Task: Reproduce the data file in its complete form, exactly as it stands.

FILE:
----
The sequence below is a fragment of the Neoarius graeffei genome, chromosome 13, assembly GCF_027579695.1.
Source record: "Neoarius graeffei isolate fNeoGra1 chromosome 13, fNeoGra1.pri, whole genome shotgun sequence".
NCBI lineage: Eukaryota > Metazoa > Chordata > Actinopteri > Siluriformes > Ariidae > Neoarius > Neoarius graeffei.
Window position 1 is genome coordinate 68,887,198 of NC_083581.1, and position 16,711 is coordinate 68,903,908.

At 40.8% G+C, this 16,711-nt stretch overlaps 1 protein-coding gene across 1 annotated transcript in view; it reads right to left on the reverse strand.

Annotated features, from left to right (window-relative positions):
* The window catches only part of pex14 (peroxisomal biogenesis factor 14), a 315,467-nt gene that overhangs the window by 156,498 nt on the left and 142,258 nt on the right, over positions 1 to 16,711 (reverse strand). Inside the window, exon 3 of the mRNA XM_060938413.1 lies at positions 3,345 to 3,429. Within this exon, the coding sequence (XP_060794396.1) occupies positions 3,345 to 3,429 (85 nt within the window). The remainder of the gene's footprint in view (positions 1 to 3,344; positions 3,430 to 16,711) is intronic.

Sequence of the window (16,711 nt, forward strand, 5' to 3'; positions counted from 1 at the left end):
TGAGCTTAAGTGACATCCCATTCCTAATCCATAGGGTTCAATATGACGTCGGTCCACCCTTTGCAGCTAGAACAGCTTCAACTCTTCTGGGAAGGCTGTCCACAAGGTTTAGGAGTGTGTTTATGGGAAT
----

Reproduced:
The sequence below is a fragment of the Neoarius graeffei genome, chromosome 13, assembly GCF_027579695.1.
Source record: "Neoarius graeffei isolate fNeoGra1 chromosome 13, fNeoGra1.pri, whole genome shotgun sequence".
NCBI lineage: Eukaryota > Metazoa > Chordata > Actinopteri > Siluriformes > Ariidae > Neoarius > Neoarius graeffei.
Window position 1 is genome coordinate 68,887,198 of NC_083581.1, and position 16,711 is coordinate 68,903,908.

At 40.8% G+C, this 16,711-nt stretch overlaps 1 protein-coding gene across 1 annotated transcript in view; it reads right to left on the reverse strand.

Annotated features, from left to right (window-relative positions):
* The window catches only part of pex14 (peroxisomal biogenesis factor 14), a 315,467-nt gene that overhangs the window by 156,498 nt on the left and 142,258 nt on the right, over positions 1 to 16,711 (reverse strand). Inside the window, exon 3 of the mRNA XM_060938413.1 lies at positions 3,345 to 3,429. Within this exon, the coding sequence (XP_060794396.1) occupies positions 3,345 to 3,429 (85 nt within the window). The remainder of the gene's footprint in view (positions 1 to 3,344; positions 3,430 to 16,711) is intronic.

Sequence of the window (16,711 nt, forward strand, 5' to 3'; positions counted from 1 at the left end):
TGAGCTTAAGTGACATCCCATTCCTAATCCATAGGGTTCAATATGACGTCGGTCCACCCTTTGCAGCTAGAACAGCTTCAACTCTTCTGGGAAGGCTGTCCACAAGGTTTAGGAGTGTGTTTATGGGAAT